The federal government shouldn’t have been let off the hook for superfund cleanup costs at a California aeronautical manufacturing plant, the U.S. Court of Appeals for the Ninth Circuit ruled Oct. 4 ( TDY Holdings, LLC v. United States , 9th Cir., No. 15-56483, 10/4/17 ).
The Ninth Circuit said a district court improperly allocated 100 percent of the cleanup costs at the San Diego plant to TDY Holdings LLC, given how closely the U.S. military was involved in plant operations as early as the 1940s, the court said.
The ruling gives TDY and its corporate predecessor, Ryan Aeronautical Co., a fresh opportunity to argue that the Department of Defense should bear some cleanup costs stemming from the release of toxic chemicals required by government contracts dating back to World War II.
The cost allocation was a “sharp deviation” from court decisions interpreting the Comprehensive Environmental Response, Compensation, and Liability Act, the Ninth Circuit said.
The manufacturing operation, which closed in 1999, released polychlorinated biphenyls, as well as chromium compounds and chlorinated solvents, both of which were required by the federal government to ensure product quality, according to the decision.
Saddling the military contractor with all cleanup costs primarily incurred in war-effort production “was a 180 degree departure from our prior case law” and out-of-circuit cases, particularly when the government required the use of two of the chemicals before their toxicity was recognized, the court said.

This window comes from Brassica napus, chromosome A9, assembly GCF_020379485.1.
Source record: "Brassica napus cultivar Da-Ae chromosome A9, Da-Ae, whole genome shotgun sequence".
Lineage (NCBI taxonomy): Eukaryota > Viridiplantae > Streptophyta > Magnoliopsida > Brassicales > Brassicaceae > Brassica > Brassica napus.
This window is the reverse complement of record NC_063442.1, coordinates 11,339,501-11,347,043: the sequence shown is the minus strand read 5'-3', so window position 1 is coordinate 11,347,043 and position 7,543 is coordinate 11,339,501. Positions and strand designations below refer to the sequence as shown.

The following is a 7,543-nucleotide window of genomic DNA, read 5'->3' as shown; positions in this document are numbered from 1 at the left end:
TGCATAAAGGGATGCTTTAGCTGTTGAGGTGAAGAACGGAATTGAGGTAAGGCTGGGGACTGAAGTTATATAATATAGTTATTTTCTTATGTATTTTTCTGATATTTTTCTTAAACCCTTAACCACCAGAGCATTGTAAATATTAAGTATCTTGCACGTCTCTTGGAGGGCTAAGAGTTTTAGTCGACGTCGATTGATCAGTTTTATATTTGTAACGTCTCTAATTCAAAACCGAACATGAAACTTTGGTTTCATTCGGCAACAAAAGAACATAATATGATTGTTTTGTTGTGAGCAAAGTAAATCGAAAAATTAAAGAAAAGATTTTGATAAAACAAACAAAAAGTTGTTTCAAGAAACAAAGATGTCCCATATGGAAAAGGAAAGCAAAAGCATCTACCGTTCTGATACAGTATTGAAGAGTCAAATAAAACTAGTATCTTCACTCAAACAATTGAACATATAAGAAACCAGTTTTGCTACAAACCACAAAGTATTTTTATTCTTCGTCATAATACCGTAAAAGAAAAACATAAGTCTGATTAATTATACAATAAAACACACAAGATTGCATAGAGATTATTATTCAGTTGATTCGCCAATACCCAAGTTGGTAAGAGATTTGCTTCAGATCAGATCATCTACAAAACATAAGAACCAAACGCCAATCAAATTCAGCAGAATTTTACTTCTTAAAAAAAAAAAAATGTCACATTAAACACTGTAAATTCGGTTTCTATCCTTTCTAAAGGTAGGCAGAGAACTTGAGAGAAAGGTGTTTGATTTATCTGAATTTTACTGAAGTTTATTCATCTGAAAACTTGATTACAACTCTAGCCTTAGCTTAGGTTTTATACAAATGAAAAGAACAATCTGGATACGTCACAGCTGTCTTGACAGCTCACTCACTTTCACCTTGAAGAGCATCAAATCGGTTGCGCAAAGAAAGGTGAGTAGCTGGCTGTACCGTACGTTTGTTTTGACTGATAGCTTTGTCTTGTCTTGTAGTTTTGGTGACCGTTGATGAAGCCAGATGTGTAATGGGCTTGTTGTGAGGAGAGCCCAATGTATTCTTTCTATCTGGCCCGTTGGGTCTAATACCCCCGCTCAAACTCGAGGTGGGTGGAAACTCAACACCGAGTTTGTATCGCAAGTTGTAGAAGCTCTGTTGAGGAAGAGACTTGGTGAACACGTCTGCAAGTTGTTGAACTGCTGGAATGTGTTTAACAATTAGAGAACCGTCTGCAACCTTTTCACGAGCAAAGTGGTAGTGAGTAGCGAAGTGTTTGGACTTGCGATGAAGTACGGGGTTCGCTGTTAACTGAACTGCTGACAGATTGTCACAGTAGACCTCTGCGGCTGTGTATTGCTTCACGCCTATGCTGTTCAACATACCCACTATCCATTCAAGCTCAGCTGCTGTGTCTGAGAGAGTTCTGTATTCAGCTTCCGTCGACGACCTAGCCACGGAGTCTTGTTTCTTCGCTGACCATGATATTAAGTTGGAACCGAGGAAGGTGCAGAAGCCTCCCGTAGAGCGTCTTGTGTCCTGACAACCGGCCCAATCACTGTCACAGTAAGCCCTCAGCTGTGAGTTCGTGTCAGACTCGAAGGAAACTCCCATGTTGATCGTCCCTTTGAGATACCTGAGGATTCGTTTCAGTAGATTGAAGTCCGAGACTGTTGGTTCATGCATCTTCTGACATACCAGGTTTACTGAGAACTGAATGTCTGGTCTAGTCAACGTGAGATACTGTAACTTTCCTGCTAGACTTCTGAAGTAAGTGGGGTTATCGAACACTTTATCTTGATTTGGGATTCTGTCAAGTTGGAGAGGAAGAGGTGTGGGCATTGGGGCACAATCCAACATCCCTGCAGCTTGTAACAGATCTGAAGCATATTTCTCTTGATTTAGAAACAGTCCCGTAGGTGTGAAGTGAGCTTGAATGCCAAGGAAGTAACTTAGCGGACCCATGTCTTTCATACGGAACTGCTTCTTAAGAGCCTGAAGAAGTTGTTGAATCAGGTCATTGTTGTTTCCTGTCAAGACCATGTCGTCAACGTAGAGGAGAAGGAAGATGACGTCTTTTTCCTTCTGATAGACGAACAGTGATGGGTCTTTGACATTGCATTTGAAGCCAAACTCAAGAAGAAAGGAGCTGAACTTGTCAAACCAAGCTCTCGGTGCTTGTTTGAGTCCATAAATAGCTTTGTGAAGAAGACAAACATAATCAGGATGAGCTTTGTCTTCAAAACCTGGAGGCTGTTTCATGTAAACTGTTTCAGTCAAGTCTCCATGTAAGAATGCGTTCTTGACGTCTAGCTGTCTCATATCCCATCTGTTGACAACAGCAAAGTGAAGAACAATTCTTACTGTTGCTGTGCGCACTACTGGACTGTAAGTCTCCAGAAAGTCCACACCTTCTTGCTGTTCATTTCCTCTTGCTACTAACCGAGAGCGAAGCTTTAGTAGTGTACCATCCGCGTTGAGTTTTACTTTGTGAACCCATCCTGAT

The government also had agreed to pay some of the cleanup costs at the plant in some of the contracts, the court said.
Circuit Judge Paul J. Watford concurred in the decision but said most of the costs still should be allocated to TDY.
U.S. Circuit Judge Morgan Christen wrote the opinion, joined by Judges J. Clifford Wallace.
The law offices of Morgan Lewis & Bockius represented TDY.
The opinion is available at http://src.bna.com/s6O.
Copyright © 2017 The Bureau of National Affairs, Inc. All Rights Reserved.
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